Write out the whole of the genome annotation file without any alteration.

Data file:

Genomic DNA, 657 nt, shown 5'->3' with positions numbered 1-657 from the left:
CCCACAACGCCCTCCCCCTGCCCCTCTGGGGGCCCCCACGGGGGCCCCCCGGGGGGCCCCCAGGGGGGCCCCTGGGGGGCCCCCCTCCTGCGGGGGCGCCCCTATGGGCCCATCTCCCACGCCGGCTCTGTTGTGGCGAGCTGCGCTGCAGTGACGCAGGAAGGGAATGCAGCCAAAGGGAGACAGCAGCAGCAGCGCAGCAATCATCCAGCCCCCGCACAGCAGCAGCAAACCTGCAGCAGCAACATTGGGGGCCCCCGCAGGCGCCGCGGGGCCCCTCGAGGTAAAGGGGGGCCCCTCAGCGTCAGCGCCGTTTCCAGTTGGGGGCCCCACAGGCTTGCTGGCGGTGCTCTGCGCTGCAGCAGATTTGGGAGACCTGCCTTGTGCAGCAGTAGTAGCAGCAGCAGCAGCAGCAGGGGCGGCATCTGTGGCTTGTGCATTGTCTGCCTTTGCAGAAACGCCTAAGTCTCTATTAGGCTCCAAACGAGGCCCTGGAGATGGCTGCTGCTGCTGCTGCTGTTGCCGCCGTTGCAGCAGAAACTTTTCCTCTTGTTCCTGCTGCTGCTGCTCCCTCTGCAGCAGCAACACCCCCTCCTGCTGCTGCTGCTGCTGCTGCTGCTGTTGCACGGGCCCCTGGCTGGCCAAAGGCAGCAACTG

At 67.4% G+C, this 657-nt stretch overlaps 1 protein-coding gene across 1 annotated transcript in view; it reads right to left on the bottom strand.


Genomic DNA, 657 nt, shown 5'->3' with positions numbered 1-657 from the left:
CCCACAACGCCCTCCCCCTGCCCCTCTGGGGGCCCCCACGGGGGCCCCCCGGGGGGCCCCCAGGGGGGCCCCTGGGGGGCCCCCCTCCTGCGGGGGCGCCCCTATGGGCCCATCTCCCACGCCGGCTCTGTTGTGGCGAGCTGCGCTGCAGTGACGCAGGAAGGGAATGCAGCCAAAGGGAGACAGCAGCAGCAGCGCAGCAATCATCCAGCCCCCGCACAGCAGCAGCAAACCTGCAGCAGCAACATTGGGGGCCCCCGCAGGCGCCGCGGGGCCCCTCGAGGTAAAGGGGGGCCCCTCAGCGTCAGCGCCGTTTCCAGTTGGGGGCCCCACAGGCTTGCTGGCGGTGCTCTGCGCTGCAGCAGATTTGGGAGACCTGCCTTGTGCAGCAGTAGTAGCAGCAGCAGCAGCAGCAGGGGCGGCATCTGTGGCTTGTGCATTGTCTGCCTTTGCAGAAACGCCTAAGTCTCTATTAGGCTCCAAACGAGGCCCTGGAGATGGCTGCTGCTGCTGCTGCTGTTGCCGCCGTTGCAGCAGAAACTTTTCCTCTTGTTCCTGCTGCTGCTGCTCCCTCTGCAGCAGCAACACCCCCTCCTGCTGCTGCTGCTGCTGCTGCTGCTGTTGCACGGGCCCCTGGCTGGCCAAAGGCAGCAACTG

At 67.4% G+C, this 657-nt stretch overlaps 1 protein-coding gene across 1 annotated transcript in view; it reads right to left on the bottom strand.